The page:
‘Bigotry seems emboldened’ under Trump, George W. Bush charges

NEW YORK — Former President George W. Bush on Thursday denounced bigotry in Trump-era American politics, warning that the rise of “nativism,” isolationism and conspiracy theories have clouded the nation’s true identity.

The comments, delivered at a New York City conference hosted by the George W. Bush Institute, amounted to an indirect critique from a former Republican president who has remained largely silent during President Donald Trump’s unlikely rise to power. The 43rd president did not name Trump on Thursday, but he attacked some of the principles that define the 45th president’s political brand.

“We’ve seen nationalism distorted into nativism, forgotten the dynamism that immigration has always brought to America,” Bush said. “We see a fading confidence in the value of free markets and international trade, forgetting that conflict, instability and poverty follow in the wake of protectionism. We’ve seen the return of isolation sentiments, forgetting that American security is directly threatened by the chaos and despair of distant places.”

“We’ve seen our discourse degraded by casual cruelty,” he continued. “Bigotry seems emboldened. Our politics seems more vulnerable to conspiracy theories and outright fabrication.”

“Bigotry or white supremacy in any form is blasphemy against the American creed,” Bush stated, two months after Trump said “both sides” were to blame when a neo-Nazi rally in Virginia turned violent.

He spoke the same day as white supremacist figure Richard Spencer tried to give a speech at a Florida university, but was shouted down.

“We need to recall and recover our own identity,” Bush said. “To renew our country, we only need to remember our values.”

Asked about the speech, Trump said he hadn’t seen it.

The comment about identity was one of several that warned of what Bush described as troubling political trends.

Bush noted Russia’s meddling in the 2016 election and declared that “the Russian government has made a project of turning Americans against each other.”

“Foreign aggressions, including cyberattacks, disinformation and financial influence, should never be downplayed or tolerated,” Bush said.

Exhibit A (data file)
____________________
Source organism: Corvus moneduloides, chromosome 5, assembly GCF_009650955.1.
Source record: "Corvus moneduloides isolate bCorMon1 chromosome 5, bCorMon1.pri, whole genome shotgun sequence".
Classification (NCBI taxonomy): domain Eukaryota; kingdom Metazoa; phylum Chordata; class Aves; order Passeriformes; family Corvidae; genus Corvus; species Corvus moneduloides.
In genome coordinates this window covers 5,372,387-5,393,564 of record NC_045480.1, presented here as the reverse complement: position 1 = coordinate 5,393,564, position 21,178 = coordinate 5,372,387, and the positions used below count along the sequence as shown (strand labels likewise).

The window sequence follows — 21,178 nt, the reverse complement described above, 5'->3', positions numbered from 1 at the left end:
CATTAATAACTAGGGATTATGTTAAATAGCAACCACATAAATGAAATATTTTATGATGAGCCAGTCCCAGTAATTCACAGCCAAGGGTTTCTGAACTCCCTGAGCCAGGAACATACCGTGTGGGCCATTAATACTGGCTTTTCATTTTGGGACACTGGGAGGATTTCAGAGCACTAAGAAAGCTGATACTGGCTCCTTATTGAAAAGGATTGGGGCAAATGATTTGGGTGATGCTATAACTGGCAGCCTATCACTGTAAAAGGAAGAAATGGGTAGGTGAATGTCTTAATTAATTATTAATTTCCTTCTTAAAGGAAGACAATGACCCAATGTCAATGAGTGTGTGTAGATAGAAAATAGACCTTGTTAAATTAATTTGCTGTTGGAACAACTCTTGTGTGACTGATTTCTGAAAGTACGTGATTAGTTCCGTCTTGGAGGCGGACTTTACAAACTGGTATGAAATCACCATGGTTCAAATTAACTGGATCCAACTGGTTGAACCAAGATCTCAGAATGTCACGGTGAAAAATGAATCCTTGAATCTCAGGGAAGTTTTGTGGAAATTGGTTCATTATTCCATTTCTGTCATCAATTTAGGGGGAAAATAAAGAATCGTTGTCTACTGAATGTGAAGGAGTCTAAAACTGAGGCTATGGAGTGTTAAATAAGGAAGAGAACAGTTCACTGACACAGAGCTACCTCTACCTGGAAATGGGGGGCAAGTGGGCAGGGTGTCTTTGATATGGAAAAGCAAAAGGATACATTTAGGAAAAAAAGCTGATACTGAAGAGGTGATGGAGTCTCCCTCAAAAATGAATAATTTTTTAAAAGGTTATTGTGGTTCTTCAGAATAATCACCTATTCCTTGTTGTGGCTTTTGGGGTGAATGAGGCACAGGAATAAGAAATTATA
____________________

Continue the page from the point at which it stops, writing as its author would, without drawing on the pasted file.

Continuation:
Trump has expressed skepticism of Russia’s involvement. A special prosecutor is currently investigating whether Trump and his campaign associates coordinated with Moscow in the effort to sway the election.

Bush is the brother of 2016 presidential hopeful Jeb Bush, the former Florida governor nicknamed, belittled and ultimately vanquished by Trump during the race for the Republican nomination.

He joins a slowly growing list of prominent Republicans who have publicly defied Trump, including Republican Sens. John McCain, who delivered a similar speech this week. Sen. Bob Corker, the Tennessee Republican who has announced he’s retiring, has denounced what he termed the “adult day care center” of the Trump White House.

But during the Bush event, a current Trump administration official also broke with Trump’s dismissive tone on Russian interference. Nikki Haley, Trump’s chief envoy to the United Nations, cast Russia’s efforts to influence the 2016 election as “warfare” and efforts to “sow chaos” in elections across the world.

“The Russians, God bless them, they’re saying, ‘Why are Americans anti-Russian? And why have we done the sanctions?’ Well, don’t interfere in our elections and we won’t be anti-Russian,” Haley said. She added, “When a country can come and interfere in another country’s elections, that is warfare.”

Facebook recently provided three congressional committees with more than 3,000 ads they had traced to a Russian internet agency and told investigators of their contents. Twitter also briefed Congress last month and handed over to Senate investigators the profile names of 201 accounts linked to Russians.

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